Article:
I probably missed something that would have made a geometric solution easier. That's usually why I end up doing some crazy algebra to solve these. But, when everything comes together the solution is very satisfying.
My first reasoning was the triangle can be placed with its incenter the unit circle, then two sides of the triangle can be placed on the line x=1, thus I=(0,0), A=(a,0), B=(b,0) with b<0<a
For part 1) I will prove C, I and C' are colinear.
Side AC touches the incircle at ((1-a^2)/(1+a^2) , 2a/(1+a^2))
Likewise, for BC replace a with b
The lines through these are y=(a^2-1)x/(2a)+(a^2+1)/(2a)
and replace a with b
They cross at C=((1-ab)/(1+ab) , (a+b)/(1+ab))
The circumcenter of AIB Is the intersection of the perpendicular bisectors of the sides of triangle AIB, in this case, using IA and IB:
These lines are y= -x/a + (1+a^2)/(2a) and replace a with b.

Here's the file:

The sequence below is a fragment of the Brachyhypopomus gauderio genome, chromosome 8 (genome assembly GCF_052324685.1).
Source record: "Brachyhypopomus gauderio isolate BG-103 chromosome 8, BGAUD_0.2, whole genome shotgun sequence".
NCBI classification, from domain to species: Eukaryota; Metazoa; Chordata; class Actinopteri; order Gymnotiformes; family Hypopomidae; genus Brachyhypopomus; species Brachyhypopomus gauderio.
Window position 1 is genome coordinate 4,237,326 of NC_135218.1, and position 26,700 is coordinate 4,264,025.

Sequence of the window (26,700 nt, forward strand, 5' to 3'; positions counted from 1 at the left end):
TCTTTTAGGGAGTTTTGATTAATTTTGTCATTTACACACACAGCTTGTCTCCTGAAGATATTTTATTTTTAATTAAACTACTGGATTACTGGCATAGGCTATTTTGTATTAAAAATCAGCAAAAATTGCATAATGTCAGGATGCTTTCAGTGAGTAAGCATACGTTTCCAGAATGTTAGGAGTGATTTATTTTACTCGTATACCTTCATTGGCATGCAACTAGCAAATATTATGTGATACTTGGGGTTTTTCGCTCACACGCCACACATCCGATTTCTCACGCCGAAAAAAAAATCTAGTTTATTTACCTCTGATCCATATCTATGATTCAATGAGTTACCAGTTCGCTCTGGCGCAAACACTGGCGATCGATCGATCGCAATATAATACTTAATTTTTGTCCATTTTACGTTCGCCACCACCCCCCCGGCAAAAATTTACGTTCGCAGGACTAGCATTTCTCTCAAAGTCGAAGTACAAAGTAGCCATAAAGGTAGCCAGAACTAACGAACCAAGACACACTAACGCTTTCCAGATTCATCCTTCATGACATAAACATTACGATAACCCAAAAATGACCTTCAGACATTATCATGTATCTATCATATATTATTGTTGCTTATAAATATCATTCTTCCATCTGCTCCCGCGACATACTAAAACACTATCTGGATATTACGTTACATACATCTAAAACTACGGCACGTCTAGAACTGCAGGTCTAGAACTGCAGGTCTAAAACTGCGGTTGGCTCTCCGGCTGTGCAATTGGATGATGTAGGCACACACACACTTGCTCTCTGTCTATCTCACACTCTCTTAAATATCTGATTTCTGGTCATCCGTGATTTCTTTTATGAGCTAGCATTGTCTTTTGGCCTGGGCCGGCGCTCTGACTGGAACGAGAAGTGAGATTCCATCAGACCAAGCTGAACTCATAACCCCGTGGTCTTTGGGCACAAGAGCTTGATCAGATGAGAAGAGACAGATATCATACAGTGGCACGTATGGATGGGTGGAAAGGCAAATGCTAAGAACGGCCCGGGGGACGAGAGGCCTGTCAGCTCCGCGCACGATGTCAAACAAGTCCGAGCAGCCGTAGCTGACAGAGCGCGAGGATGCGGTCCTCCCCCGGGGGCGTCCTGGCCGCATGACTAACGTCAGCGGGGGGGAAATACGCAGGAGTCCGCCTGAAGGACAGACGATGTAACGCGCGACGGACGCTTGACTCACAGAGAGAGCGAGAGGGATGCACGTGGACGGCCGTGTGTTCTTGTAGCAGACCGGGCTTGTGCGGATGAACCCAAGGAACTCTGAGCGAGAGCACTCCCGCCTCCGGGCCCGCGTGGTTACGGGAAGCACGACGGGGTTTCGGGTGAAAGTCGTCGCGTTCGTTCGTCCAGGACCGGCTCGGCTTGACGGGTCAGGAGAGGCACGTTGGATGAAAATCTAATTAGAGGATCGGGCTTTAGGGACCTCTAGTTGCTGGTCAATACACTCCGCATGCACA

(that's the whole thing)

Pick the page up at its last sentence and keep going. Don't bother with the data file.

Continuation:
They cross at C'=((1-ab)/2 , (a+b)/2)
C, I and C' can be seen to lie on the line y=(a+b)x/(a+b)
For part 2) we need points A' and B' so we need the perpendicular bisector of IC. This line is messy:
y = (ab-1)x/(a+b) +[(a^2+1)(b^2+1)]/[(2(a+b)(1+ab)]
A' is the intersection of the pbs of IB and IC
A' = ((b^2+1)/[2(ab+1)] , a(1+b^2)/[2(ab+1)])
for B' interchange b and a:
B' = ((a^1+1)/[2(ab+1)] , b(1+a^2)/[2(ab+1)])
Since I=(0,0) the coordinates of A' can be taken as the vector IA' etc.
The sum of the vectors is the sum of the components. Setting the sum to zero yields a system that on clearing the denominators is
The second equation becomes (a+b)(1+ab)=0
so either a=-b or b=-1/a
The second case yields no solutions as subbing into the first equation yields only (a^2+1)^2=0
The first case, though, yields (a^2-3)(a^2+1)=0
So a=sqrt(3) (or a=-sqrt(3))
Plugging in we find C=(-2,0)
So A=(1,sqrt(3)), B=(1,-sqrt(3)) and C=(-2,0)
is an equlateral triangle with sides length 2sqrt(3) times the radius of the incircle.